The Glass-Blowers by Daphne du Maurier (1963)

The Glass-Blowers by Daphne du Maurier cover

From the original review in The Winona Daily News, March 1963:  The distaff side of any list of popular writers is incomplete without a mention of Lady Browning, better known by her maiden name, Daphne du Maurier.

Her charming, detailed style has, over the past quarter century, provided many people with pleasant, leisurely reading.

The Glass-Blowers deals in a fictional vein with Miss du Maurier’s ancestors. She has obtained good mileage from her French relatives in several books. Her roots go back to the minor aristocracy of pre-revolutionary days, and the Chateau du Maurier still stands near the Loire River southwest of Paris.

A family through three generations

The Glass-Blowers is the story of the Busson family through segments of three generations, viewed at a glance rather than from the depth of an epoch. Their relationship to the du Mauriers, if any, is not disclosed. The family lived at the time of the French Revolution, and much of their lives are loosely involved with this event.

For insight into the workings of the Revolution itself, The Glass-Blowers is so removed from all the fracas and violence that it is sometimes difficult to recall in context that it was a dramatic time in history. The guillotine is barely mentioned, the mobs of Paris and their rioting and carnage are mostly hearsay.

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The Glass-Blowers by Daphne du Maurier

The Glass Blowers on Amazon

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Unrest and uncertainty during the Revolution

What is nicely focused is the feeling of unrest and uncertainty which existed throughout the land. The Glass-Blowers views of the Revolution is provincial. Its people are aware of the events, though not necessarily their significance, but still tend to be more concerned with their everyday lives and the troubles of their kinfolk than with the burning issues of the day.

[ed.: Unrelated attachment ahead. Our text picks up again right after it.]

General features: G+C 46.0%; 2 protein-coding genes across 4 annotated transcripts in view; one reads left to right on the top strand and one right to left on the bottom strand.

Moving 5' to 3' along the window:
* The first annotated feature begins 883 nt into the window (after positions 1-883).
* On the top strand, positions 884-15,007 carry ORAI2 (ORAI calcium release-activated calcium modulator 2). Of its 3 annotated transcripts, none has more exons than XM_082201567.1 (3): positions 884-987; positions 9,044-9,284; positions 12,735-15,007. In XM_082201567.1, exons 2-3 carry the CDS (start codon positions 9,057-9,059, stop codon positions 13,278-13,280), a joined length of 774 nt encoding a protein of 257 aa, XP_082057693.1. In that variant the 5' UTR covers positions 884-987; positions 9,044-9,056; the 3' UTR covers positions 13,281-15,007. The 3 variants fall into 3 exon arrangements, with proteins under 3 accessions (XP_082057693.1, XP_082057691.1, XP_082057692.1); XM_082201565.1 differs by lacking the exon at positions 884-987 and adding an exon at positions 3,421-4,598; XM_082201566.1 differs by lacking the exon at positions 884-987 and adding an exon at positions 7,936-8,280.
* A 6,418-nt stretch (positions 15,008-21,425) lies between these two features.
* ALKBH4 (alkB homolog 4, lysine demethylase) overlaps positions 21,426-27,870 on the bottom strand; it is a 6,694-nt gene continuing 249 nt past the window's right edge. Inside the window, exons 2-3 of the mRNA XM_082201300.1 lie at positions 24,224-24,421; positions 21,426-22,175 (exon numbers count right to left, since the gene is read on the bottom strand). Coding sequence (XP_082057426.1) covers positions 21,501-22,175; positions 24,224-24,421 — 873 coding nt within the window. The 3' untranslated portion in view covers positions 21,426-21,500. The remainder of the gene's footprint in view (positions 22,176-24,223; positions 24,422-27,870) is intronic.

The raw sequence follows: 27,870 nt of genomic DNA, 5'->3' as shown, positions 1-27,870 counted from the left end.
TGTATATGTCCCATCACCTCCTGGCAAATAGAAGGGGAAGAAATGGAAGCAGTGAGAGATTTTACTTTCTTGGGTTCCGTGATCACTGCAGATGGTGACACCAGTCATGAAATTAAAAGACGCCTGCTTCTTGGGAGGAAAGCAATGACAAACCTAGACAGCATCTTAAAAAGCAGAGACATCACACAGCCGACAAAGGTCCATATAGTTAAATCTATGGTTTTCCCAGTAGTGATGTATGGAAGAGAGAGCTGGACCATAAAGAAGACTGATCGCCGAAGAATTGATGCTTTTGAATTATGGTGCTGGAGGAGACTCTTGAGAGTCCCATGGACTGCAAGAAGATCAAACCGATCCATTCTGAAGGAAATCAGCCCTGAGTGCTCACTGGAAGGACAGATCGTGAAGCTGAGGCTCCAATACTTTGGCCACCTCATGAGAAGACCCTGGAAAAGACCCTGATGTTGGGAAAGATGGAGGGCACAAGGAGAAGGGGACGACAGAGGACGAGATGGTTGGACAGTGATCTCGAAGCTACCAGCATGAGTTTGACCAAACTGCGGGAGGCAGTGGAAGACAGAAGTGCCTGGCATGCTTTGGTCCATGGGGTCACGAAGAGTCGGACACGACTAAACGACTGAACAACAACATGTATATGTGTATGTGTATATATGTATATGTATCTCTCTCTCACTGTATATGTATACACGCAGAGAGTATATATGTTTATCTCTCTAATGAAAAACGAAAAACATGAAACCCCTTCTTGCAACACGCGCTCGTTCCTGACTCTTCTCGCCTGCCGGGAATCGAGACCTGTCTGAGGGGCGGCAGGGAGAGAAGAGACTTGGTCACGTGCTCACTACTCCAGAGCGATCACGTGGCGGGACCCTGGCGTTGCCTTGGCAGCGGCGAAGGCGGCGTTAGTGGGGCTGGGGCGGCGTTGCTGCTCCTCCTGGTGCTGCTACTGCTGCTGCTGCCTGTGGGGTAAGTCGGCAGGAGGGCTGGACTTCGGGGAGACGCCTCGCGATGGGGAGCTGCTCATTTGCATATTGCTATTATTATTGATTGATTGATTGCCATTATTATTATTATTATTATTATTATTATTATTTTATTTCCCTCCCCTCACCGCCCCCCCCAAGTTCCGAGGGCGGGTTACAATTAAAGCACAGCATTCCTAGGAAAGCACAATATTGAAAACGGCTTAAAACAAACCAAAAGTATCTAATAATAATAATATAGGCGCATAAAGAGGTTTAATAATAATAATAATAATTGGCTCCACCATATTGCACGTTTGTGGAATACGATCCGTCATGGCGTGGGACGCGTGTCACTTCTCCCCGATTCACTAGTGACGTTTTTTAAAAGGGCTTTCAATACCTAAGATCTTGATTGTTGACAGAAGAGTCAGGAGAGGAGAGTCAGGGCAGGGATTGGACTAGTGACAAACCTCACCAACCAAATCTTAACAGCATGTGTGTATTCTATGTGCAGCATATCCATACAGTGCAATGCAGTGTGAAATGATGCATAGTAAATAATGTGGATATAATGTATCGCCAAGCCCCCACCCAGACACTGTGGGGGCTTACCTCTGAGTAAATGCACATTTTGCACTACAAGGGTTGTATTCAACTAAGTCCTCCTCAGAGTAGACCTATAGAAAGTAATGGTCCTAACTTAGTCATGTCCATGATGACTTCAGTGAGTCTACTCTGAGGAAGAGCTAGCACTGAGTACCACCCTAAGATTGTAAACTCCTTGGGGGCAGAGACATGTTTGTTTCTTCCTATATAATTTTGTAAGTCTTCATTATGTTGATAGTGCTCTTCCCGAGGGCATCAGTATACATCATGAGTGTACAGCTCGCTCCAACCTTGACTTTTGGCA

Anyone encountering Miss du Maurier’s story of the close of the 18th century with no previous exposure to these turbulent times (if such a thing is possible) might well wonder what all the fuss was about.

The general tone of The Glass-Blowers is so far from that of such works as Dickens’ A Tale of Two Cities and similar melodramas that they do not seem to be covering the same revolution.

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Rebecca by Daphne du Maurier

Daphne du Maurier is best known for Rebecca (1938)

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Momentous happenings in a microcosm

It is by no means a dull book nor a bad book, but does deal with momentous happenings with a rather small-town outlook which is not only fascinating but probably not far from accurate.

In an era of primitive communication, people removed from any event, no matter how earthshaking, were probably more immediately concerned with their own affairs. The minor financial ventures of an elder brother thus tend to overshadow a nation’s upheaval and the birth of the Republic tends to take a back seat to the birth of grandchildren.

Daphne du Maurier has treated her people with understanding and, characteristic of her style, allows the reader to become very much at home with them. While there are better books being written, it is “a far, far better thing” than much of what is currently available.

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